Taking a break in Rab

Taking a break in Rab

The food poisoning on Krk Island had been a serious blow to my motivation. If I was already getting ill in Europe, how would I ever survive more exotic countries? And mostly, how much easier would all that have been if only I had not been alone? Had I been a couple, I thought, half of me could have packed the tent and looked for a place to rest while the other half was vomiting about the place, saving much precious time, and water. It was time for a break.

Time for a break

On the day I cycled out of Krk, and then took the car-ferry to Rab, I had reached another milestone, I had cycled 2145 km. This was 20 km more than the longest bike tour I had ever done. This had been in summer 2012, when I cycled 2125 km in Washington and Oregon States of USA, still young and full of hopes and dreams. I thought that even if I stopped in Rab, it was now my longest bike tour.

During the ferry-crossing between Krk and Rab, I had met Sara and Eva, two musicians from Zagreb whom, with all summer gigs cancelled, had decided to tour Croatia on bikes. Instead of a tent they carried hammocks and, natürlich, a guitar. We had spent a good part of that afternoon chatting on the beachside, and met again in Rab the next day to sip beers in a bar so conveniently located that ships entering the port pushed the Adriatic Sea onto our feet.

I liked Rab. As every place I had visited so far in Croatia, the town was full of German tourists. Locals and tourists alike often addressed to me in German. “Alles? Guten Appetit!” But I thought that the town had more character than those I had visited on Krk Island. The touristic flair of the city was largely justified, for Rab has had regional significance for over two thousand years, and the old town is an architectural wonder. There were plenty of restaurants and cafés in town, but the rest of the Island was equally provided with quiet beaches.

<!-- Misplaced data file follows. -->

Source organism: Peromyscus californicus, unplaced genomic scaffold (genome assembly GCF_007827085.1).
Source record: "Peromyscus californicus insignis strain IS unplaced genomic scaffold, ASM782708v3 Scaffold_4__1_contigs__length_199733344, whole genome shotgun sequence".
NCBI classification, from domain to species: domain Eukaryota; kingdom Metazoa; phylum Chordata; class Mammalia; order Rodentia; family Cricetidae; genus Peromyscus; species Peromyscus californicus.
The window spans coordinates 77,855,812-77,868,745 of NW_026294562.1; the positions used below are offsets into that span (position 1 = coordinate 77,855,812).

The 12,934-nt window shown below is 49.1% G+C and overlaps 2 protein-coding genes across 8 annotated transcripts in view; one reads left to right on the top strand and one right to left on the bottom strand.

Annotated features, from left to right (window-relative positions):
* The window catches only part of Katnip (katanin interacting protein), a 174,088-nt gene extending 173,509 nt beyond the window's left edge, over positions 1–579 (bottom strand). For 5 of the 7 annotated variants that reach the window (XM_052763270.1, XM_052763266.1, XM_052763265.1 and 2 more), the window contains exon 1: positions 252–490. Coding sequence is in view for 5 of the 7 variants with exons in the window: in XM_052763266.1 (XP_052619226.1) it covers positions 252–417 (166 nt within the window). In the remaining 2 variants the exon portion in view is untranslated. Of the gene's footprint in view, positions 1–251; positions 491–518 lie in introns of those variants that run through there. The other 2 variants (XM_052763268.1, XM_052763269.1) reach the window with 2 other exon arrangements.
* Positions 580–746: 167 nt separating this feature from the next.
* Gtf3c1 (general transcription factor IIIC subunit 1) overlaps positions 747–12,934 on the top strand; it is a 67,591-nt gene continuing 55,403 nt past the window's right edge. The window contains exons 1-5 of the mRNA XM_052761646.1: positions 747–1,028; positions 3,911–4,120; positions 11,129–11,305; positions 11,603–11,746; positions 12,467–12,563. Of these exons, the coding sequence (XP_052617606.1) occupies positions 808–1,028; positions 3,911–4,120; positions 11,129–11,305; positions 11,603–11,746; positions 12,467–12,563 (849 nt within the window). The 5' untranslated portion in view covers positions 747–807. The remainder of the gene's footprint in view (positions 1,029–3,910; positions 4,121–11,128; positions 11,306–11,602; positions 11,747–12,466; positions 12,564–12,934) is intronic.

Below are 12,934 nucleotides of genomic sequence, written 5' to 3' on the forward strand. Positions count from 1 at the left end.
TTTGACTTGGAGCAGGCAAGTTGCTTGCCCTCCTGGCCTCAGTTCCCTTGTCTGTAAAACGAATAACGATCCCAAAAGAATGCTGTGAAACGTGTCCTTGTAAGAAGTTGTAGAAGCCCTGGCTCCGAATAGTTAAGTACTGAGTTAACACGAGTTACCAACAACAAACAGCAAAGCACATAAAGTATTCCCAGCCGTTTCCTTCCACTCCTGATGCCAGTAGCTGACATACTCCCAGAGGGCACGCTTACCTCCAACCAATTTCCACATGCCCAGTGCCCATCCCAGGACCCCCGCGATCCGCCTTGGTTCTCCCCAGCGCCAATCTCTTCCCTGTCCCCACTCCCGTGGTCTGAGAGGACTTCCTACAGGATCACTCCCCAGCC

I wanted to stay here for longer than the three nights I had booked. The owner had let me known that the room was free if I wanted it, and the room I rented was, in fact, gorgeous. I stayed about 1 km from town and had a huge bed, a private bathroom, a water boiler, access to a garage for my bike, and a shaded terrace with a view. Since I had booked at the last-minute, it was not the cheapest option in town, but definitely among the most affordable. I wanted to stay longer but I felt bad about it.

Early student retirement

Now you need to understand that I am not a very decisive person. I think I’ve spend more of my life in indecision than on the toilet seat (though sometimes I manage to do both at the same time). Indecision has costed me relationships, ruined holidays, countless hours of work and certain job opportunities. The only advantage indecision has given me, is that riding my bike not knowing how far I will go without catching COVID-19, or which countries I will be able to enter (or leave), is actually not so different from my everyday sedentary life. So I tried to think whether I should stay longer in Rab or not. For most of a whole day.

I thought I felt bad about staying longer in Rab for two reasons. First, I was cycling slower than planned. Second, I was spending a lot of money. I quickly dismissed the first reason. For the second, I had a better look at my budget. Over the month of July, I had spent almost 2000 euros, which was twice the amount I had foreseen. It was also around five times the rate I had spent during my first bike tour, when I was still a student. I admitted that I had been cycling in much greater comfort than I had originally intended. I had paid camping places for daily showers, occasional hotels, ate more often at restaurants than not. I had also bought expensive new gear in Zürich and had not yet been paid for the work I did there. Still, I calculated that, not even considering that I was moving towards cheaper countries, I had enough savings for a couple of years of such gold standard bike touring life. After all, I had been putting money aside exactly for this during the last ten years, and tapped into it for just about a month and a half. Practically, money was not a problem. Not yet, anyway. But I still felt bad about it.